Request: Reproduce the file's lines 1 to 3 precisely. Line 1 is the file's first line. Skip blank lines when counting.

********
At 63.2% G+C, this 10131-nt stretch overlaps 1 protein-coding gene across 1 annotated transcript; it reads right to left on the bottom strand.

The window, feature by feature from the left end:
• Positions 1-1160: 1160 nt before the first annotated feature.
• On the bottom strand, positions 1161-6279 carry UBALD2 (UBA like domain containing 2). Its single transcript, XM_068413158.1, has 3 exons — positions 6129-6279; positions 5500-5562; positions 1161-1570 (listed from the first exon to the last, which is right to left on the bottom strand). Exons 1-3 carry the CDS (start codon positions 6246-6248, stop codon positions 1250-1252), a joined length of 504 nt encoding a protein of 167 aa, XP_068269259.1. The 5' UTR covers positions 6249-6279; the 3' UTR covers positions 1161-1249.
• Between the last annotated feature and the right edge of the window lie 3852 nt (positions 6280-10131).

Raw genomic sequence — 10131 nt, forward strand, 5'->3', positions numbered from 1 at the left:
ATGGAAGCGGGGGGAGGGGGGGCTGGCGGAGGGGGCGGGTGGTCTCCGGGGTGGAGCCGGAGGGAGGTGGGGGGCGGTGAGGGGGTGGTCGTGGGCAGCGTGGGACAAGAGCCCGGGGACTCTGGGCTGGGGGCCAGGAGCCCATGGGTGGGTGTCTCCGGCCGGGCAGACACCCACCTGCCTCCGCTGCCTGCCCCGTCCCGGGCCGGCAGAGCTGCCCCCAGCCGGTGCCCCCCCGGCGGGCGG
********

At 63.2% G+C, this 10131-nt stretch overlaps 1 protein-coding gene across 1 annotated transcript; it reads right to left on the bottom strand.

The window, feature by feature from the left end:
• Positions 1-1160: 1160 nt before the first annotated feature.